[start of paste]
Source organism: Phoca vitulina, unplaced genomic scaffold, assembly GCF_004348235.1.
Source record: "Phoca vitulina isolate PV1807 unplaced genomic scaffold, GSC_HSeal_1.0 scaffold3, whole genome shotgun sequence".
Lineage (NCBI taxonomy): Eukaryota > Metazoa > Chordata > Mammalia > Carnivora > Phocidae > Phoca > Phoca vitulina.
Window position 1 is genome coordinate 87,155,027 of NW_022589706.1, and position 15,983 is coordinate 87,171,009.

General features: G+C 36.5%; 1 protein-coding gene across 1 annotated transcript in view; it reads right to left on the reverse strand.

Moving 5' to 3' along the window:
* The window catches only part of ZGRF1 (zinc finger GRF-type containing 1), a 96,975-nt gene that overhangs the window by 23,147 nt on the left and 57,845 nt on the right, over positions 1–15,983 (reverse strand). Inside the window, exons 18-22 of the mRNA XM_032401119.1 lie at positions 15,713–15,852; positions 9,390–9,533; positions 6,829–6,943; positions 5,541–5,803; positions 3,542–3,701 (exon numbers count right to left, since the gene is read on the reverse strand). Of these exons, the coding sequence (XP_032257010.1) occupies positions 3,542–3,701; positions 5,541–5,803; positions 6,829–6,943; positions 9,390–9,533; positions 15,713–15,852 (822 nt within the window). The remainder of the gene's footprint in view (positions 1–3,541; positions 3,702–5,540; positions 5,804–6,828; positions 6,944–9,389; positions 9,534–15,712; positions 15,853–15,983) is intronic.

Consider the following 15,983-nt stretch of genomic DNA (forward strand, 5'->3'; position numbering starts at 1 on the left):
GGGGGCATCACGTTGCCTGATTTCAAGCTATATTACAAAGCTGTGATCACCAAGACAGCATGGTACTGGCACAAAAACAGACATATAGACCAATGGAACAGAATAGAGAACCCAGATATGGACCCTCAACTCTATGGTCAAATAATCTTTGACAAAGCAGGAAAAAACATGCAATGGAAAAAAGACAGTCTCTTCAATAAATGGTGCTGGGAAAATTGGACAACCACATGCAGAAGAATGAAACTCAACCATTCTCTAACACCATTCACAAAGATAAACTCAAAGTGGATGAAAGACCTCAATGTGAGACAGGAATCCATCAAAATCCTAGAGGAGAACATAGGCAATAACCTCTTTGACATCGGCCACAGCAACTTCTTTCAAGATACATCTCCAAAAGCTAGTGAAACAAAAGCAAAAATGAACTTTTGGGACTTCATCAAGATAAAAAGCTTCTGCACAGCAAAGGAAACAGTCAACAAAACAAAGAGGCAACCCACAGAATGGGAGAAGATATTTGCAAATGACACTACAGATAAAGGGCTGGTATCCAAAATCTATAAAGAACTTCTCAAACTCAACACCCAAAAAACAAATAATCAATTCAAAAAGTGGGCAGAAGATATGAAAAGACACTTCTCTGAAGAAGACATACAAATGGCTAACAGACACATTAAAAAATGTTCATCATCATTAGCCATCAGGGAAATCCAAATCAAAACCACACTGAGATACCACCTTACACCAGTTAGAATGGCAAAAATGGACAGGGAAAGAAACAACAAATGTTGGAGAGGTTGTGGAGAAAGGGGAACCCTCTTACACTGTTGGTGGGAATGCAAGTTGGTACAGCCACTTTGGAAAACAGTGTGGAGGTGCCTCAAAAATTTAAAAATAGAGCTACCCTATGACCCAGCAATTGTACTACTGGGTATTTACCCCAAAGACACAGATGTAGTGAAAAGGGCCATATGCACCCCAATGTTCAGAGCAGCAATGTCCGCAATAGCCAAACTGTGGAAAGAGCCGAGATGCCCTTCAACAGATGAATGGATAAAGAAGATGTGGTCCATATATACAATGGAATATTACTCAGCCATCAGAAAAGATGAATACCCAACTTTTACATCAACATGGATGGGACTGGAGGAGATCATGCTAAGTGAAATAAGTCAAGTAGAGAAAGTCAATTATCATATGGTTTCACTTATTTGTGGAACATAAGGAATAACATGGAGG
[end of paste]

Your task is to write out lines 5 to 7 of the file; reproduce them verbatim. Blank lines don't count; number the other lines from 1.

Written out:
General features: G+C 36.5%; 1 protein-coding gene across 1 annotated transcript in view; it reads right to left on the reverse strand.

Moving 5' to 3' along the window:
* The window catches only part of ZGRF1 (zinc finger GRF-type containing 1), a 96,975-nt gene that overhangs the window by 23,147 nt on the left and 57,845 nt on the right, over positions 1–15,983 (reverse strand). Inside the window, exons 18-22 of the mRNA XM_032401119.1 lie at positions 15,713–15,852; positions 9,390–9,533; positions 6,829–6,943; positions 5,541–5,803; positions 3,542–3,701 (exon numbers count right to left, since the gene is read on the reverse strand). Of these exons, the coding sequence (XP_032257010.1) occupies positions 3,542–3,701; positions 5,541–5,803; positions 6,829–6,943; positions 9,390–9,533; positions 15,713–15,852 (822 nt within the window). The remainder of the gene's footprint in view (positions 1–3,541; positions 3,702–5,540; positions 5,804–6,828; positions 6,944–9,389; positions 9,534–15,712; positions 15,853–15,983) is intronic.